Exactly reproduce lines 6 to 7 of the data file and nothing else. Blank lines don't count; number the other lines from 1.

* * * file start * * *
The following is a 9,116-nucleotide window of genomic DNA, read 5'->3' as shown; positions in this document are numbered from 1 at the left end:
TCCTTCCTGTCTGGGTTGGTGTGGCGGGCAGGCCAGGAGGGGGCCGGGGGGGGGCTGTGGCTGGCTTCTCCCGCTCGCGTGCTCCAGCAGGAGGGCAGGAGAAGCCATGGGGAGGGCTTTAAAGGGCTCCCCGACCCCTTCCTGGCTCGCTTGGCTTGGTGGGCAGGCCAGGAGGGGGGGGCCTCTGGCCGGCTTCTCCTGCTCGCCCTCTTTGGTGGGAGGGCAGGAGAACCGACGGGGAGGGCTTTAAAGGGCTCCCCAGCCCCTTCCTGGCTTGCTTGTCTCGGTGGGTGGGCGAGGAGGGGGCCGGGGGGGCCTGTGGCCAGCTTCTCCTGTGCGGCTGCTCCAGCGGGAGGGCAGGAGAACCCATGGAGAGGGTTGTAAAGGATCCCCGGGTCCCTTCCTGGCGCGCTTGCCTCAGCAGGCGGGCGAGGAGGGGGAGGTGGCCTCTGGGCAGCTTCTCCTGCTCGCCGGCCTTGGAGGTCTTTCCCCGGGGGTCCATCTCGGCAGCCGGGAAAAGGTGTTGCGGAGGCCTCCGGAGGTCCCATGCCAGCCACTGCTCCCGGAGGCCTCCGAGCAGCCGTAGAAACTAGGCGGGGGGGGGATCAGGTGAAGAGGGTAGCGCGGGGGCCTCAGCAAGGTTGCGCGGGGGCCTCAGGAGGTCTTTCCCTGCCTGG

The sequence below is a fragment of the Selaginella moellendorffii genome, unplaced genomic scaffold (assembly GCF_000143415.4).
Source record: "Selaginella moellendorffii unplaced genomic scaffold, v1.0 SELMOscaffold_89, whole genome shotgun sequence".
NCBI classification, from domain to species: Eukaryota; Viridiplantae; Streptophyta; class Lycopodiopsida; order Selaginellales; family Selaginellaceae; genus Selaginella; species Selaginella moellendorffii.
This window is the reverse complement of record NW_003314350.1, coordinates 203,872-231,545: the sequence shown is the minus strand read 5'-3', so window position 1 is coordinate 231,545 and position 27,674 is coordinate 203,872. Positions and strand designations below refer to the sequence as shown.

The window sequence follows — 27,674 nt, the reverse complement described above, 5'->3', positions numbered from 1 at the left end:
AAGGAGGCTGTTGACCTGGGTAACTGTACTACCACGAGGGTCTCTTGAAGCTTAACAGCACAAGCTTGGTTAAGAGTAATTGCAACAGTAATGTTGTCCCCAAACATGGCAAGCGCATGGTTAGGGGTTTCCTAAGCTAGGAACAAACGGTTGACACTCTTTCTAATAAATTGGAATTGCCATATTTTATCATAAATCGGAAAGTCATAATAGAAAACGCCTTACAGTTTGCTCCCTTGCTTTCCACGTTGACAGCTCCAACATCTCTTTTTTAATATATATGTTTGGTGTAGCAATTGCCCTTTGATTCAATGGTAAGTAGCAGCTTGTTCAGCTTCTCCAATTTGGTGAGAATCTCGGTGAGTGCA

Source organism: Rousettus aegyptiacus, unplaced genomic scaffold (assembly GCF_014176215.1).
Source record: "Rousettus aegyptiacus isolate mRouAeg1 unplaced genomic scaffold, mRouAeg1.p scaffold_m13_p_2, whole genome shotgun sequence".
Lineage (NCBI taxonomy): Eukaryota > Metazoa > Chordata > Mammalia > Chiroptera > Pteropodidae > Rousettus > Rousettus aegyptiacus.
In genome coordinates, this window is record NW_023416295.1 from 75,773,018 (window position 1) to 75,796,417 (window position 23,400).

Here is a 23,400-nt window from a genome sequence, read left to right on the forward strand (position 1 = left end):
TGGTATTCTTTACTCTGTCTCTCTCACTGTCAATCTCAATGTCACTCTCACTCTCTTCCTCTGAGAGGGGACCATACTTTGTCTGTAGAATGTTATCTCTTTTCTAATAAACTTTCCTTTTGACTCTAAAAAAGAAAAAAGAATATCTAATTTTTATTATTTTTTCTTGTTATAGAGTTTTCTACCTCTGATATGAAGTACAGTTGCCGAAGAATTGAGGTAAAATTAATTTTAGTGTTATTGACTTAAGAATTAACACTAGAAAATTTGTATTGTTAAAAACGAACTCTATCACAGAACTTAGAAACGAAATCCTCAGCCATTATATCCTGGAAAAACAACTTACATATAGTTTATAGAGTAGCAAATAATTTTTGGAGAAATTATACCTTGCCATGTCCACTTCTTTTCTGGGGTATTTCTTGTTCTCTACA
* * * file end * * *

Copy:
This window is the reverse complement of record NW_003314350.1, coordinates 203,872-231,545: the sequence shown is the minus strand read 5'-3', so window position 1 is coordinate 231,545 and position 27,674 is coordinate 203,872. Positions and strand designations below refer to the sequence as shown.

The window sequence follows — 27,674 nt, the reverse complement described above, 5'->3', positions numbered from 1 at the left end: